Health Care IT: Xplore Xtreme Tablets Withstand Shocks in Combat, Emergency Vehicles

By Brian T. Horowitz  |  Posted 2011-05-13 Print this article Print
Rugged Tablets Are Ready for a Swim

Rugged Tablets Are Ready for a Swim

The tabled is designed according to international technical standards to escape damage when submerged in water. The Xplore tablets can withstand water, ice, blood, oil and other liquids. These features come in handy for first responders to natural disasters such as flood and storms or military personnel who have to work with computers in all possible field conditions.
NEW YORK—Xplore Technologies, based in Austin, Texas, has unveiled its fifth generation of rugged tablets, which are designed to withstand the shocks and vibrations in military vehicles, ambulances or police cars. Soldiers carry the tablets with them in the field sending photos and video to give their commanders "situational awareness," Mark Holleran, Xplore Technologies' president, told eWEEK at a May 9 launch event at the Harvard Club in New York. The tablets are also suitable for workers in the manufacturing, utilities, warehousing, transportation and food industries. They can also survive immersion in liquids or the shock of long drops to concrete or asphalt. Xplore has patents pending on its device design that allows for tool-less replacement of solid-state drives and other components in harsh field conditions. With their Intel Core i7 processing power, Xplore company officials call the tablet an "iPad on steroids." In this slide show, eWEEK provides a look at how the Xplore Xtreme tablets work.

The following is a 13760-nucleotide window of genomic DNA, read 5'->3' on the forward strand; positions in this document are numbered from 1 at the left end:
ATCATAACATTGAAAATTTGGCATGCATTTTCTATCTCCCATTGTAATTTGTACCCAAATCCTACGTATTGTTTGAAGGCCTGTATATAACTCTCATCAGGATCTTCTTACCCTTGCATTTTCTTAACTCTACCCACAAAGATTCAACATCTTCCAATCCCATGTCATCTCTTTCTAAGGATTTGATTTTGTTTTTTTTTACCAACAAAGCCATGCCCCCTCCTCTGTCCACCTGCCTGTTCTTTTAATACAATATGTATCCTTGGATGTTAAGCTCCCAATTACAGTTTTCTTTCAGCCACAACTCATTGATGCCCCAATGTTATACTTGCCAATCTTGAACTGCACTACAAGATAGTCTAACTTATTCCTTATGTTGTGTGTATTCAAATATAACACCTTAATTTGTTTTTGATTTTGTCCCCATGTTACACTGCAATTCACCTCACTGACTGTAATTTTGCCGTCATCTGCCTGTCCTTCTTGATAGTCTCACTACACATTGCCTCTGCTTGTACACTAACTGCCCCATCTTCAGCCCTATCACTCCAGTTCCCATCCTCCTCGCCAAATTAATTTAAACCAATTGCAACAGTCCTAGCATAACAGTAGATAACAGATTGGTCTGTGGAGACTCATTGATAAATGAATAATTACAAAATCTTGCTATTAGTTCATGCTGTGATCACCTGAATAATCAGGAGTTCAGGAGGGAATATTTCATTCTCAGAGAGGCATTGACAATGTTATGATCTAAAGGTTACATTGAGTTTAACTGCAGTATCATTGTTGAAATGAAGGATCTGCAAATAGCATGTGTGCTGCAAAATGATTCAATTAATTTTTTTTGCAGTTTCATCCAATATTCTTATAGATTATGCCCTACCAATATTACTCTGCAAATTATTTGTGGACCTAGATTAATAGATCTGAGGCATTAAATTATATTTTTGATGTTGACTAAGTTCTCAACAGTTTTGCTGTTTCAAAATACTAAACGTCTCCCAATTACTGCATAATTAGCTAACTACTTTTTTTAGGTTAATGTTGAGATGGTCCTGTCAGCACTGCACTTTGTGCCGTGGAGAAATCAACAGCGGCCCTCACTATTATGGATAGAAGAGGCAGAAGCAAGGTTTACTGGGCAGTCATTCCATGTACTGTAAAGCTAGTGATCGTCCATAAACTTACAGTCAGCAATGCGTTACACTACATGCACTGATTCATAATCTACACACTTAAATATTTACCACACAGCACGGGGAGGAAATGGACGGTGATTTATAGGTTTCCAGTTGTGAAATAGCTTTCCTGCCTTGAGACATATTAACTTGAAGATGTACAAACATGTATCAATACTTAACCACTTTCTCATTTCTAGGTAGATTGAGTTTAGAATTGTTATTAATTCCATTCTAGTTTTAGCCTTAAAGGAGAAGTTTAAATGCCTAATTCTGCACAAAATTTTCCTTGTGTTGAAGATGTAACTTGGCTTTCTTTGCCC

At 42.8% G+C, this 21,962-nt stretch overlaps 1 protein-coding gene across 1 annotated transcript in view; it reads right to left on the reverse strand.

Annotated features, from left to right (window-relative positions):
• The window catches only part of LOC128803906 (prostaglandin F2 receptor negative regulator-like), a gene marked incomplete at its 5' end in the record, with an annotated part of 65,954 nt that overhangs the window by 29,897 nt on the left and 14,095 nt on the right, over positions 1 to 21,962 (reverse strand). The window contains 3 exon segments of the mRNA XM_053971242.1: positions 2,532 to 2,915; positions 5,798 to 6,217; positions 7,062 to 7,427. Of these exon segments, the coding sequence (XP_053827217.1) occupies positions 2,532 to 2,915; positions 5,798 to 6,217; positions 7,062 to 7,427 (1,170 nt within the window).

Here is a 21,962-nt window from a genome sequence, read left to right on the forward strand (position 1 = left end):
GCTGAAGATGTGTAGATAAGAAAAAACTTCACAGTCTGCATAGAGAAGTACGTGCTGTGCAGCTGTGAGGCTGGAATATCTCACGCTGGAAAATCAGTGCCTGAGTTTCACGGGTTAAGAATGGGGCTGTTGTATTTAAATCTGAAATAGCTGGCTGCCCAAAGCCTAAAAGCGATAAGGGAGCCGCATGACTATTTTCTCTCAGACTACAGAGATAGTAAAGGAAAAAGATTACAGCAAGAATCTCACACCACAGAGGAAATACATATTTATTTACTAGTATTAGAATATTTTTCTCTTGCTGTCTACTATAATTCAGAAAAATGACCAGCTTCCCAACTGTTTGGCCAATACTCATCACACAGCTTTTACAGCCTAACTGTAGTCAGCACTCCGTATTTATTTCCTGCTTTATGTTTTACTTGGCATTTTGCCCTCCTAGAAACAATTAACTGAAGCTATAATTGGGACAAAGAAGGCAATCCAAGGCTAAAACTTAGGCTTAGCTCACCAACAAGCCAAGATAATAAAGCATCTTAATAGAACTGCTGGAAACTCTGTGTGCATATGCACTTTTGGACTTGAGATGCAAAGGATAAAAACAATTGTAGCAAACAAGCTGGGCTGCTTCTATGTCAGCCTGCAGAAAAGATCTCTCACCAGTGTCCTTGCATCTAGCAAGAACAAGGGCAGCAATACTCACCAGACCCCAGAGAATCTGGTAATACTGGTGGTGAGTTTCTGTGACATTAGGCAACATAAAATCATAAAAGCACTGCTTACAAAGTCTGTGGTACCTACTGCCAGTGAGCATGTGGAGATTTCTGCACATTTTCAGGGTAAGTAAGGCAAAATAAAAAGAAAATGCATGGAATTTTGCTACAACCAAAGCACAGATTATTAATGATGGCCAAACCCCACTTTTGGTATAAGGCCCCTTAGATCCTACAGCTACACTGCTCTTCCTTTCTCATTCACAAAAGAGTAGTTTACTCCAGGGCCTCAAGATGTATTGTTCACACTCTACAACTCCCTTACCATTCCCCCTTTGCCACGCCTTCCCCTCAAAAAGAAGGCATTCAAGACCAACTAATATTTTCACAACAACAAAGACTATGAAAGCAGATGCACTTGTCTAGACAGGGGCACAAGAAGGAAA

Brian T. Horowitz is a freelance technology and health writer as well as a copy editor. Brian has worked on the tech beat since 1996 and covered health care IT and rugged mobile computing for eWEEK since 2010. He has contributed to more than 20 publications, including Computer Shopper, Fast Company,, More, NYSE Magazine, Parents,, USA Weekend and, as well as other consumer and trade publications. Brian holds a B.A. from Hofstra University in New York.

Follow him on Twitter: @bthorowitz


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